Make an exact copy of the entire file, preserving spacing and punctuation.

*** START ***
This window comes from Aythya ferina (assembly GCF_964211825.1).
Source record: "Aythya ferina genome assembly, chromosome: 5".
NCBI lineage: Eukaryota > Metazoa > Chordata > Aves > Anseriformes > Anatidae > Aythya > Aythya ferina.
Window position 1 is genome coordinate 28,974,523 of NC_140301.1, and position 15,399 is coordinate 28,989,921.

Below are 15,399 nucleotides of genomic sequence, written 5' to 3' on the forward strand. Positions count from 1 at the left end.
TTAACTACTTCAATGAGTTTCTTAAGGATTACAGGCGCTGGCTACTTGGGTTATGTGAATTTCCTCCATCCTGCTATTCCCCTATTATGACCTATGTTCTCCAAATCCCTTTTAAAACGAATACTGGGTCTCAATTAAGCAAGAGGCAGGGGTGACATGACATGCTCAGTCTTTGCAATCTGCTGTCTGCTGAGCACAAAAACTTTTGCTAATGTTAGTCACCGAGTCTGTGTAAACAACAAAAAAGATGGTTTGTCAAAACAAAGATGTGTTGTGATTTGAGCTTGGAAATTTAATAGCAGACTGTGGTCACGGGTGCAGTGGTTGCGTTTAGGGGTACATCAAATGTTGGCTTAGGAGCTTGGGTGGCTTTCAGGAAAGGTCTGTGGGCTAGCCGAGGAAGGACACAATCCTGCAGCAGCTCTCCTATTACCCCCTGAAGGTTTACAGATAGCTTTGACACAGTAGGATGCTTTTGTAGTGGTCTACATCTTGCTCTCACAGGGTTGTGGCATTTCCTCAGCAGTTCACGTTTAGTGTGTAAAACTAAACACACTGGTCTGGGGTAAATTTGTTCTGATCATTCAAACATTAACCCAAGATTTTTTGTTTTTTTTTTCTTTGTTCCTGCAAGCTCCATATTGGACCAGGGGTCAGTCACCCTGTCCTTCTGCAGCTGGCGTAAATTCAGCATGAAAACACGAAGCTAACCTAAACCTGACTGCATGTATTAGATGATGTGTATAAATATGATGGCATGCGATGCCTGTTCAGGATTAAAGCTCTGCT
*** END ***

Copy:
This window comes from Aythya ferina (assembly GCF_964211825.1).
Source record: "Aythya ferina genome assembly, chromosome: 5".
NCBI lineage: Eukaryota > Metazoa > Chordata > Aves > Anseriformes > Anatidae > Aythya > Aythya ferina.
Window position 1 is genome coordinate 28,974,523 of NC_140301.1, and position 15,399 is coordinate 28,989,921.

Below are 15,399 nucleotides of genomic sequence, written 5' to 3' on the forward strand. Positions count from 1 at the left end.
TTAACTACTTCAATGAGTTTCTTAAGGATTACAGGCGCTGGCTACTTGGGTTATGTGAATTTCCTCCATCCTGCTATTCCCCTATTATGACCTATGTTCTCCAAATCCCTTTTAAAACGAATACTGGGTCTCAATTAAGCAAGAGGCAGGGGTGACATGACATGCTCAGTCTTTGCAATCTGCTGTCTGCTGAGCACAAAAACTTTTGCTAATGTTAGTCACCGAGTCTGTGTAAACAACAAAAAAGATGGTTTGTCAAAACAAAGATGTGTTGTGATTTGAGCTTGGAAATTTAATAGCAGACTGTGGTCACGGGTGCAGTGGTTGCGTTTAGGGGTACATCAAATGTTGGCTTAGGAGCTTGGGTGGCTTTCAGGAAAGGTCTGTGGGCTAGCCGAGGAAGGACACAATCCTGCAGCAGCTCTCCTATTACCCCCTGAAGGTTTACAGATAGCTTTGACACAGTAGGATGCTTTTGTAGTGGTCTACATCTTGCTCTCACAGGGTTGTGGCATTTCCTCAGCAGTTCACGTTTAGTGTGTAAAACTAAACACACTGGTCTGGGGTAAATTTGTTCTGATCATTCAAACATTAACCCAAGATTTTTTGTTTTTTTTTTCTTTGTTCCTGCAAGCTCCATATTGGACCAGGGGTCAGTCACCCTGTCCTTCTGCAGCTGGCGTAAATTCAGCATGAAAACACGAAGCTAACCTAAACCTGACTGCATGTATTAGATGATGTGTATAAATATGATGGCATGCGATGCCTGTTCAGGATTAAAGCTCTGCT